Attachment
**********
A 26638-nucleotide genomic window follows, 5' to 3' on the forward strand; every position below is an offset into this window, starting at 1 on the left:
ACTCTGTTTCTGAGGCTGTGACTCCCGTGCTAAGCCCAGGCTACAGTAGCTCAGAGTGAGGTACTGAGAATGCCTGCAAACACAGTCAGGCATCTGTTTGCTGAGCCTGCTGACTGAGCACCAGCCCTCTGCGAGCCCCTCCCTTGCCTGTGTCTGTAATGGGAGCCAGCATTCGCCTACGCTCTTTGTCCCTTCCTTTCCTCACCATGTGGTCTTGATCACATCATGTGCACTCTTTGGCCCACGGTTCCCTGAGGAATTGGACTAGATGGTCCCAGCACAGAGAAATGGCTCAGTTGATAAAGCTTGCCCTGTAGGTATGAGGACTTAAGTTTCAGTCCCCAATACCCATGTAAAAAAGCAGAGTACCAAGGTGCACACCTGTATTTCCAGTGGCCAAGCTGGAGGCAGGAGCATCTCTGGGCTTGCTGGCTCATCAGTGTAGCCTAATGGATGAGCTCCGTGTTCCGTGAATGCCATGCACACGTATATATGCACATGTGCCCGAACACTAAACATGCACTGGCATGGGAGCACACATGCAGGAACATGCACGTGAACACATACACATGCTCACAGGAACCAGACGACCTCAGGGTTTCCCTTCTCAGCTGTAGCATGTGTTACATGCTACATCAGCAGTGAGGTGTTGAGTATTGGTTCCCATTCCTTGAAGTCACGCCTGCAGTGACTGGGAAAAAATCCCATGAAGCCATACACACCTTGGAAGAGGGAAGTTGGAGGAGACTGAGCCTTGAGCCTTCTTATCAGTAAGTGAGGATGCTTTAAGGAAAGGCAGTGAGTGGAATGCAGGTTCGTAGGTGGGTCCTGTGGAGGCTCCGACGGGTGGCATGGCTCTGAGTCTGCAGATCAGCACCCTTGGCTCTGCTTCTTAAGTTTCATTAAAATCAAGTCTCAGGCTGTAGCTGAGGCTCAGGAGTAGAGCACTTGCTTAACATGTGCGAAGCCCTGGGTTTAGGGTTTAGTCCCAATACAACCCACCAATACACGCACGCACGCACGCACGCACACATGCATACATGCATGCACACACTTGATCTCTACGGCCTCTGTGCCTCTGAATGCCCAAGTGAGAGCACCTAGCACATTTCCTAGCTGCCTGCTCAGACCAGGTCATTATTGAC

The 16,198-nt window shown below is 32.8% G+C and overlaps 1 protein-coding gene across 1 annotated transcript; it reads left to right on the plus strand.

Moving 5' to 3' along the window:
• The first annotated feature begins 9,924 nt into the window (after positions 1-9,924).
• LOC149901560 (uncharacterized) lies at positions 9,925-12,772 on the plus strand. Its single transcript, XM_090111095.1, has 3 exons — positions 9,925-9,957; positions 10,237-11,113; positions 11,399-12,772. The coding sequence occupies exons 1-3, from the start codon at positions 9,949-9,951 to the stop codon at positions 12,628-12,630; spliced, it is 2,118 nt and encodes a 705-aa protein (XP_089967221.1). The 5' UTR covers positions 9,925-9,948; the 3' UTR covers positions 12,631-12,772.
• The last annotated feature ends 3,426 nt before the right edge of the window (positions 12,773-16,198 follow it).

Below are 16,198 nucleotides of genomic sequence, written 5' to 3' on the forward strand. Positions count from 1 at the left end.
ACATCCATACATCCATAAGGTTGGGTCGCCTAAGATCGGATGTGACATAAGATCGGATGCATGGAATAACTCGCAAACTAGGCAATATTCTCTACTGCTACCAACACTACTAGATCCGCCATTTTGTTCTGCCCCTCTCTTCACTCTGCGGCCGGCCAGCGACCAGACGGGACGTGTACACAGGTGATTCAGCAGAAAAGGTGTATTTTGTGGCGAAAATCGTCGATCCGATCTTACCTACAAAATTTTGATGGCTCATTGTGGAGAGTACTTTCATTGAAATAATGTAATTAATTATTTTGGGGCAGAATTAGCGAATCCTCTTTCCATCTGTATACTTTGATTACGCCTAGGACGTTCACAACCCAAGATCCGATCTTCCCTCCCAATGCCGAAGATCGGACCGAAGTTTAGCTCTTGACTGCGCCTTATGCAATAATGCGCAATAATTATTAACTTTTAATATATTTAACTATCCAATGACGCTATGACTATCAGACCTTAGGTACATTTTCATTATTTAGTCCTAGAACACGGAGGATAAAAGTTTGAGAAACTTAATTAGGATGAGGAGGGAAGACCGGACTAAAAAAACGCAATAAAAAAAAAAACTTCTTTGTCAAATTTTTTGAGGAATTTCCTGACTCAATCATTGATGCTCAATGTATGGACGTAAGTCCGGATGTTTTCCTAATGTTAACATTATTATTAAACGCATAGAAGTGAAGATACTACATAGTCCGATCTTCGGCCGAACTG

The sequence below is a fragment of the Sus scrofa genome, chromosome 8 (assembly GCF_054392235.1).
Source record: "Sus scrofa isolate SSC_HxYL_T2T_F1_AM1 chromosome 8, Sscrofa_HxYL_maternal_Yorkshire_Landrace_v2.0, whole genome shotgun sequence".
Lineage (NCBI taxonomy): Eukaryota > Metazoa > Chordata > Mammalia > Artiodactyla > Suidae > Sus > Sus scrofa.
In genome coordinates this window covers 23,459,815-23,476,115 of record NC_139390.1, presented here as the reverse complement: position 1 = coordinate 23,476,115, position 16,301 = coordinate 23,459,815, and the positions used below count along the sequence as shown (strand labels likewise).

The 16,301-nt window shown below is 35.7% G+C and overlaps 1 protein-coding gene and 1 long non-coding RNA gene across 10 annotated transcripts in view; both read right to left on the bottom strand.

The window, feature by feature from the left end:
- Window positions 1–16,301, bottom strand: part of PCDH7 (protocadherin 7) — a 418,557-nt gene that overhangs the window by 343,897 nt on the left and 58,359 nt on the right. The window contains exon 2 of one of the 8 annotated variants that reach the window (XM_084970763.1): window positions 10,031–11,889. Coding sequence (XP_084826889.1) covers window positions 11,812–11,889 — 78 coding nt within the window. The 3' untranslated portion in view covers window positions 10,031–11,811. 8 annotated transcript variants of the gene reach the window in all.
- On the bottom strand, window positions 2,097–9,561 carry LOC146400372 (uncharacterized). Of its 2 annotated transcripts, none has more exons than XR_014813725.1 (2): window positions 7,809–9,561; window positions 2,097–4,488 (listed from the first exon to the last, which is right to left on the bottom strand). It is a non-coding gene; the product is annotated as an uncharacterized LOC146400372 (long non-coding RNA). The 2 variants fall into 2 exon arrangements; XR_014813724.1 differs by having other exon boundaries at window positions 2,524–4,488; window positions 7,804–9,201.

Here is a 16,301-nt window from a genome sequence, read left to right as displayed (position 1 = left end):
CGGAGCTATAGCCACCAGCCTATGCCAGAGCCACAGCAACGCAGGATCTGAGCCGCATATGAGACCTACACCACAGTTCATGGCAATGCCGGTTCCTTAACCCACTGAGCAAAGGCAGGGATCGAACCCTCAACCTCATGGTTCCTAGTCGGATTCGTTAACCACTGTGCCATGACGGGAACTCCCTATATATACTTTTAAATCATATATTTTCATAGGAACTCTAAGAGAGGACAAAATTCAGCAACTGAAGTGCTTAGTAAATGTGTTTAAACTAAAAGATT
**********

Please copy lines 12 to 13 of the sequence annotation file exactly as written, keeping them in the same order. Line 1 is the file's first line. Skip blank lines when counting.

Lineage (NCBI taxonomy): Eukaryota > Metazoa > Chordata > Mammalia > Artiodactyla > Suidae > Sus > Sus scrofa.
In genome coordinates this window covers 23,459,815-23,476,115 of record NC_139390.1, presented here as the reverse complement: position 1 = coordinate 23,476,115, position 16,301 = coordinate 23,459,815, and the positions used below count along the sequence as shown (strand labels likewise).